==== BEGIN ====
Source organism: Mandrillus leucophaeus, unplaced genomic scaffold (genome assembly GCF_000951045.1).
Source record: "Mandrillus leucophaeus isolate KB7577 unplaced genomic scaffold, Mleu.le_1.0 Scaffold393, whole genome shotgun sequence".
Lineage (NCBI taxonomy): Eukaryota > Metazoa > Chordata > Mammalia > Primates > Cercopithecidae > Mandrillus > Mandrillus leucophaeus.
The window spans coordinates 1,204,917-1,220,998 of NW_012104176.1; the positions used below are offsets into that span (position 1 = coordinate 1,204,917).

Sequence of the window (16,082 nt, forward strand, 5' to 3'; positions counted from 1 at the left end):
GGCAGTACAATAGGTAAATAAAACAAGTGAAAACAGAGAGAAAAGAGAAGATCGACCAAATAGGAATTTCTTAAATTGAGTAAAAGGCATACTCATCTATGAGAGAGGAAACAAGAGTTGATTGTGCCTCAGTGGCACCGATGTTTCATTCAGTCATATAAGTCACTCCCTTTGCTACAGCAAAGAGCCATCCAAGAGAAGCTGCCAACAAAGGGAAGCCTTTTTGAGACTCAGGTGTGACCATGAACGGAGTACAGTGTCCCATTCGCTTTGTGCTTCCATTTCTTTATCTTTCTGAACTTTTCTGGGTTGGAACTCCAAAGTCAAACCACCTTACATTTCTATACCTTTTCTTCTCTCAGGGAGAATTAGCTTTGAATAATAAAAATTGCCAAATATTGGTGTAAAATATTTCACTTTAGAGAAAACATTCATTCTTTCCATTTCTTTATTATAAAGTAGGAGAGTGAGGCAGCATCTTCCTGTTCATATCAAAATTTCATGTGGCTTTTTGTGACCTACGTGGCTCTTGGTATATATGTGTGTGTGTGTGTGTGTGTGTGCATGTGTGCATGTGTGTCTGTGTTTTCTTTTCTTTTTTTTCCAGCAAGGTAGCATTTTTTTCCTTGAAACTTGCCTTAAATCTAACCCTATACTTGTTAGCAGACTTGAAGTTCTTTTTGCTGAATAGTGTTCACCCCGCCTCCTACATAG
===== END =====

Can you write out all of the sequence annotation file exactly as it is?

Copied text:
Source organism: Mandrillus leucophaeus, unplaced genomic scaffold (genome assembly GCF_000951045.1).
Source record: "Mandrillus leucophaeus isolate KB7577 unplaced genomic scaffold, Mleu.le_1.0 Scaffold393, whole genome shotgun sequence".
Lineage (NCBI taxonomy): Eukaryota > Metazoa > Chordata > Mammalia > Primates > Cercopithecidae > Mandrillus > Mandrillus leucophaeus.
The window spans coordinates 1,204,917-1,220,998 of NW_012104176.1; the positions used below are offsets into that span (position 1 = coordinate 1,204,917).

Sequence of the window (16,082 nt, forward strand, 5' to 3'; positions counted from 1 at the left end):
GGCAGTACAATAGGTAAATAAAACAAGTGAAAACAGAGAGAAAAGAGAAGATCGACCAAATAGGAATTTCTTAAATTGAGTAAAAGGCATACTCATCTATGAGAGAGGAAACAAGAGTTGATTGTGCCTCAGTGGCACCGATGTTTCATTCAGTCATATAAGTCACTCCCTTTGCTACAGCAAAGAGCCATCCAAGAGAAGCTGCCAACAAAGGGAAGCCTTTTTGAGACTCAGGTGTGACCATGAACGGAGTACAGTGTCCCATTCGCTTTGTGCTTCCATTTCTTTATCTTTCTGAACTTTTCTGGGTTGGAACTCCAAAGTCAAACCACCTTACATTTCTATACCTTTTCTTCTCTCAGGGAGAATTAGCTTTGAATAATAAAAATTGCCAAATATTGGTGTAAAATATTTCACTTTAGAGAAAACATTCATTCTTTCCATTTCTTTATTATAAAGTAGGAGAGTGAGGCAGCATCTTCCTGTTCATATCAAAATTTCATGTGGCTTTTTGTGACCTACGTGGCTCTTGGTATATATGTGTGTGTGTGTGTGTGTGTGTGCATGTGTGCATGTGTGTCTGTGTTTTCTTTTCTTTTTTTTCCAGCAAGGTAGCATTTTTTTCCTTGAAACTTGCCTTAAATCTAACCCTATACTTGTTAGCAGACTTGAAGTTCTTTTTGCTGAATAGTGTTCACCCCGCCTCCTACATAG